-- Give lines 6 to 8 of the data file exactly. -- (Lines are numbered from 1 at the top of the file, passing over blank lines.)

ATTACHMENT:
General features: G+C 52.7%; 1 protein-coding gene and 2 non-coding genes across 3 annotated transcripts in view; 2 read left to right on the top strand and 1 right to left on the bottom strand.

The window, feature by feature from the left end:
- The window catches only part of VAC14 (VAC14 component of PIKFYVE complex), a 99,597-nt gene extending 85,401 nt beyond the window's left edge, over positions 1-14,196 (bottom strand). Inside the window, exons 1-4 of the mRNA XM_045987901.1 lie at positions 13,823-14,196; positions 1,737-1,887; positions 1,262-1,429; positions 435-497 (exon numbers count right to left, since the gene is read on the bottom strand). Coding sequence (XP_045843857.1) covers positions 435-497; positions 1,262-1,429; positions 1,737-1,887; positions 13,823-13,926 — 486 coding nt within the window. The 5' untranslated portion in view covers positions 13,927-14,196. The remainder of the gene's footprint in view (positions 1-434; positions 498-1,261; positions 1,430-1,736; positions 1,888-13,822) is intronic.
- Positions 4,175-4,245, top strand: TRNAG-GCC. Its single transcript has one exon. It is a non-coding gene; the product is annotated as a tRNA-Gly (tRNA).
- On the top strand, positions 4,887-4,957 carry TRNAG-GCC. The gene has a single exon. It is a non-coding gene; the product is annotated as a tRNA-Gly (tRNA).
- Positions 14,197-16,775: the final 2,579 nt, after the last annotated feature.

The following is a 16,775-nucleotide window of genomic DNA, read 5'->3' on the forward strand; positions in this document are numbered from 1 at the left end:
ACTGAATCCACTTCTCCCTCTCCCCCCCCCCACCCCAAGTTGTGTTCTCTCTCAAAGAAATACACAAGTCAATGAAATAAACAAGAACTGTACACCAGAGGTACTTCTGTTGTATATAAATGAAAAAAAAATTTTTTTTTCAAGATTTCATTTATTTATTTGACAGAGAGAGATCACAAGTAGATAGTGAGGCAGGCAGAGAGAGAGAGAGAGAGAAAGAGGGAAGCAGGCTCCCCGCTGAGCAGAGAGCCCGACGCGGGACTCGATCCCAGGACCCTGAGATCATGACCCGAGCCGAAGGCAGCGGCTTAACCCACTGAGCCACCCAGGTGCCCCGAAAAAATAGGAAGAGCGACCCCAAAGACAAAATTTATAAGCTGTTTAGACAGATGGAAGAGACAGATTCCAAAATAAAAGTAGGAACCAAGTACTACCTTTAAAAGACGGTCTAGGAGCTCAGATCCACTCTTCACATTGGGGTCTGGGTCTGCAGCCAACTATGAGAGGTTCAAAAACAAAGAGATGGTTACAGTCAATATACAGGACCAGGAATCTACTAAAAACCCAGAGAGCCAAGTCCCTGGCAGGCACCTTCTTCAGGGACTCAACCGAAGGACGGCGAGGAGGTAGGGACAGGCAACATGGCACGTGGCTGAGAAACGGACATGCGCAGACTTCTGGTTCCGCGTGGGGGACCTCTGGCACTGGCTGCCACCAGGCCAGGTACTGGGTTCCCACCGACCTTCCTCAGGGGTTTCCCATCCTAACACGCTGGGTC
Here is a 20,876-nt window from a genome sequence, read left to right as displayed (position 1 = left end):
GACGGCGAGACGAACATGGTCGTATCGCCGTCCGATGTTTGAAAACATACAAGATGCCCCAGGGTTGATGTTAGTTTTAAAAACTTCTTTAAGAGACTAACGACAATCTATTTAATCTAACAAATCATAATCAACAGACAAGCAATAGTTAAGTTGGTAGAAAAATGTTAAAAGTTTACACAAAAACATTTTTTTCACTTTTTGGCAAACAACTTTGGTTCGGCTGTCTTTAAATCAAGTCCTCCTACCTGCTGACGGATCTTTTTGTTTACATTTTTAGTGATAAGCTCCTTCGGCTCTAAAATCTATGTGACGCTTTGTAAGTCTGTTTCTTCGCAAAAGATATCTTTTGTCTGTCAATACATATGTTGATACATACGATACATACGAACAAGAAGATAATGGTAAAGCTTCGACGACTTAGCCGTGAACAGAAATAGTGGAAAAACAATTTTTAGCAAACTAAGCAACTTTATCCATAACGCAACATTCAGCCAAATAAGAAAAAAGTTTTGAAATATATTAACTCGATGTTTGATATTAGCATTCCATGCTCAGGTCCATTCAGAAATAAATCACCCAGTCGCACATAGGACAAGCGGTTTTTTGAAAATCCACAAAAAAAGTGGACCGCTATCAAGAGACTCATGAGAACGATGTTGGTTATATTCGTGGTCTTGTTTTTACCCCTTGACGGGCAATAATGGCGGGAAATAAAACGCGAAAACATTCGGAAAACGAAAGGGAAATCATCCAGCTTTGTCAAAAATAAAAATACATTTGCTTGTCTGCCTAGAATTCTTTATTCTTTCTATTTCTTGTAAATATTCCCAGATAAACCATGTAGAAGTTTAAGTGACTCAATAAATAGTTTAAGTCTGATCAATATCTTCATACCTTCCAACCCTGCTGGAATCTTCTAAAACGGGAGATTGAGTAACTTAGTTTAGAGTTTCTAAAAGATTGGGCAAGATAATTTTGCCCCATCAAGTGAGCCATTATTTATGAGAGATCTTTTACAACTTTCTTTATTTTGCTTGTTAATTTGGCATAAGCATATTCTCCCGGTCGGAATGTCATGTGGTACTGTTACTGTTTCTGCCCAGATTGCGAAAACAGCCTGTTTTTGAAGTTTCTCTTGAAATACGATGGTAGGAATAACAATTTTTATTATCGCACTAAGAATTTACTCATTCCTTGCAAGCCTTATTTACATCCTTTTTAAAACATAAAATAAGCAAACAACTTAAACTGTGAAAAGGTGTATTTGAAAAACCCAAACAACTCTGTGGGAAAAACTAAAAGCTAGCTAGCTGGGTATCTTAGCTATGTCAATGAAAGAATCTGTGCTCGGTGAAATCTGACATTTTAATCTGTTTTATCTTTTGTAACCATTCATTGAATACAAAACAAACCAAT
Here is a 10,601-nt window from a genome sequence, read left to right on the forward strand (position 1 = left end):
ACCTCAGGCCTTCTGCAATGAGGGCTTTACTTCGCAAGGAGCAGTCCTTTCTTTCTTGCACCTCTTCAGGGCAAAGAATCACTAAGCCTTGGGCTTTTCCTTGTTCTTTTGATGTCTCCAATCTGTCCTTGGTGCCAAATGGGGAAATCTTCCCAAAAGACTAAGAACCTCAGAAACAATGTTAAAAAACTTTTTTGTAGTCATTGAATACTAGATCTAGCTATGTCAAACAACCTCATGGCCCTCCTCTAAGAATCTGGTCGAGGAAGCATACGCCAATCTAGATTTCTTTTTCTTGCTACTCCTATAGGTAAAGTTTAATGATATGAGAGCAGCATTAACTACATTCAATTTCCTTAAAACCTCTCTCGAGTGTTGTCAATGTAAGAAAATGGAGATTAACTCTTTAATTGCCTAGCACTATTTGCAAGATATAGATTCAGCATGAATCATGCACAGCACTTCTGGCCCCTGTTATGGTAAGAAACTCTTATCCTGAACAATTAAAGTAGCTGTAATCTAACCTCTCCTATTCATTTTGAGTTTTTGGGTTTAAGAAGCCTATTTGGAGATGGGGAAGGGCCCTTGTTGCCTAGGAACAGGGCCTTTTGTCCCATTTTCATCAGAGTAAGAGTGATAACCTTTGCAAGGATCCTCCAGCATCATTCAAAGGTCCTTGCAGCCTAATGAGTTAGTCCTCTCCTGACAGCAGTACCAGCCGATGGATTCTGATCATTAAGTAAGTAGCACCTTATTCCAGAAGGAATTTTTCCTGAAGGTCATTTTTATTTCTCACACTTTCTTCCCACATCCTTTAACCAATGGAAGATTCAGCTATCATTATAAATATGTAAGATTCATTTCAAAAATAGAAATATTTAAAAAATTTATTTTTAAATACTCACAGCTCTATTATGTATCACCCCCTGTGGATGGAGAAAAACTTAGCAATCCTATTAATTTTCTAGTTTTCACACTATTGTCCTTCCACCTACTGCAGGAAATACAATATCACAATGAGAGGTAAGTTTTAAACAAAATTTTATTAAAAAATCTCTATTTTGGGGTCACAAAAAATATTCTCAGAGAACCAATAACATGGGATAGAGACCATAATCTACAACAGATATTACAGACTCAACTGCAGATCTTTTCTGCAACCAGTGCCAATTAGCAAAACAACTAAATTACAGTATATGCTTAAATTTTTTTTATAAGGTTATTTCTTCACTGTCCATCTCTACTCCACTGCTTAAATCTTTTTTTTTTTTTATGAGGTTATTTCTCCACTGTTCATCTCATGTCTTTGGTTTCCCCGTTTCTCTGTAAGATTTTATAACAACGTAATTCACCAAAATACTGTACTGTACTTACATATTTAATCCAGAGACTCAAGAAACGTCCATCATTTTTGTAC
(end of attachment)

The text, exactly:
- Positions 14,197-16,775: the final 2,579 nt, after the last annotated feature.

The following is a 16,775-nucleotide window of genomic DNA, read 5'->3' on the forward strand; positions in this document are numbered from 1 at the left end:
ACTGAATCCACTTCTCCCTCTCCCCCCCCCCACCCCAAGTTGTGTTCTCTCTCAAAGAAATACACAAGTCAATGAAATAAACAAGAACTGTACACCAGAGGTACTTCTGTTGTATATAAATGAAAAAAAAATTTTTTTTTCAAGATTTCATTTATTTATTTGACAGAGAGAGATCACAAGTAGATAGTGAGGCAGGCAGAGAGAGAGAGAGAGAGAAAGAGGGAAGCAGGCTCCCCGCTGAGCAGAGAGCCCGACGCGGGACTCGATCCCAGGACCCTGAGATCATGACCCGAGCCGAAGGCAGCGGCTTAACCCACTGAGCCACCCAGGTGCCCCGAAAAAATAGGAAGAGCGACCCCAAAGACAAAATTTATAAGCTGTTTAGACAGATGGAAGAGACAGATTCCAAAATAAAAGTAGGAACCAAGTACTACCTTTAAAAGACGGTCTAGGAGCTCAGATCCACTCTTCACATTGGGGTCTGGGTCTGCAGCCAACTATGAGAGGTTCAAAAACAAAGAGATGGTTACAGTCAATATACAGGACCAGGAATCTACTAAAAACCCAGAGAGCCAAGTCCCTGGCAGGCACCTTCTTCAGGGACTCAACCGAAGGACGGCGAGGAGGTAGGGACAGGCAACATGGCACGTGGCTGAGAAACGGACATGCGCAGACTTCTGGTTCCGCGTGGGGGACCTCTGGCACTGGCTGCCACCAGGCCAGGTACTGGGTTCCCACCGACCTTCCTCAGGGGTTTCCCATCCTAACACGCTGGGTC